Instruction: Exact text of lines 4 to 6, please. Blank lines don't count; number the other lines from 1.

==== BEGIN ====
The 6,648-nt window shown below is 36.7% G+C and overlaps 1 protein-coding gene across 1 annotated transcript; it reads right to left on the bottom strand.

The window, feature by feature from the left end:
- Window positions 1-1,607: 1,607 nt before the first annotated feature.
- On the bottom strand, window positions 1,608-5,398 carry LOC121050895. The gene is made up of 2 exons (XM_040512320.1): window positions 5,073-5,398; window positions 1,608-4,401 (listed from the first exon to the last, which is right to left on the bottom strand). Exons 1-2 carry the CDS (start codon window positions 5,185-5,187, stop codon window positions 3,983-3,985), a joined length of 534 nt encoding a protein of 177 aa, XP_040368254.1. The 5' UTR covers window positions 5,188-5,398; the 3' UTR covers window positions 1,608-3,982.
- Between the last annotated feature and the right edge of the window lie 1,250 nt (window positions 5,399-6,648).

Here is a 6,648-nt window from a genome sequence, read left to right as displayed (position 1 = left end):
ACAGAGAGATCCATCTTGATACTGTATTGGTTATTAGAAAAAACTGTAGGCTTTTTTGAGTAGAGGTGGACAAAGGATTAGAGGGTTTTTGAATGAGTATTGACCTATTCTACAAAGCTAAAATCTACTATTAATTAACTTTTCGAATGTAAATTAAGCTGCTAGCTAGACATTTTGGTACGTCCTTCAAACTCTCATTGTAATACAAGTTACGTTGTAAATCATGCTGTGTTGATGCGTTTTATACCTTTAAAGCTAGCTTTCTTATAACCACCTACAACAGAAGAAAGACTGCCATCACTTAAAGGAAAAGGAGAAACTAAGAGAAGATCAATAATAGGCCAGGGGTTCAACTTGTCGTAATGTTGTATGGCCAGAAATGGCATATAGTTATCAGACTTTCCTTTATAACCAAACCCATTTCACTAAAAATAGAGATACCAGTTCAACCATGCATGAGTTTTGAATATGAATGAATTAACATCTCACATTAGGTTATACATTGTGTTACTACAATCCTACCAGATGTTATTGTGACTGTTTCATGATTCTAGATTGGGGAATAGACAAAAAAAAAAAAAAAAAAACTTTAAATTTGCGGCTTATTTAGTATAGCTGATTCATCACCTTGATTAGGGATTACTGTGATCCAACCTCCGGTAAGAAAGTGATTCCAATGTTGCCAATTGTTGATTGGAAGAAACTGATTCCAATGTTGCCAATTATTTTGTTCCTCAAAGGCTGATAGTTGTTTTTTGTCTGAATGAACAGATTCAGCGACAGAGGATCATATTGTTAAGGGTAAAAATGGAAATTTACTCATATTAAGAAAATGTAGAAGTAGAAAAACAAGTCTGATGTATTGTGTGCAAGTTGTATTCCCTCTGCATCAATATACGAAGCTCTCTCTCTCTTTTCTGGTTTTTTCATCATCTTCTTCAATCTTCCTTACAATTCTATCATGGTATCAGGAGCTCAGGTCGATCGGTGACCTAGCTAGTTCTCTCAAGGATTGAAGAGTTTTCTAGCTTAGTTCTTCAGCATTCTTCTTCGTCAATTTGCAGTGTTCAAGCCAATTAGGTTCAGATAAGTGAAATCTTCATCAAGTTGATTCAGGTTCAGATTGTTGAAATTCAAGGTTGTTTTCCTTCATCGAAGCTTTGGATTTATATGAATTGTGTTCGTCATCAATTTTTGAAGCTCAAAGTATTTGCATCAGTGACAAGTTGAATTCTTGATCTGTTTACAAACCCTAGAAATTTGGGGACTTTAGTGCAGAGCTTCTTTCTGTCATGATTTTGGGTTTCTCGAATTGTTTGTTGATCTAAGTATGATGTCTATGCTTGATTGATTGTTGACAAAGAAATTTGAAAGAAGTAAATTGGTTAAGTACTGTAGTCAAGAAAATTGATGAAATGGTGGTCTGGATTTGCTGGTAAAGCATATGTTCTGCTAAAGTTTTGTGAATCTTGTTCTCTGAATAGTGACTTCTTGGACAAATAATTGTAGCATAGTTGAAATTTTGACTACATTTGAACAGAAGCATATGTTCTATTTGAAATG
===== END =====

- On the bottom strand, window positions 1,608-5,398 carry LOC121050895. The gene is made up of 2 exons (XM_040512320.1): window positions 5,073-5,398; window positions 1,608-4,401 (listed from the first exon to the last, which is right to left on the bottom strand). Exons 1-2 carry the CDS (start codon window positions 5,185-5,187, stop codon window positions 3,983-3,985), a joined length of 534 nt encoding a protein of 177 aa, XP_040368254.1. The 5' UTR covers window positions 5,188-5,398; the 3' UTR covers window positions 1,608-3,982.
- Between the last annotated feature and the right edge of the window lie 1,250 nt (window positions 5,399-6,648).

Here is a 6,648-nt window from a genome sequence, read left to right as displayed (position 1 = left end):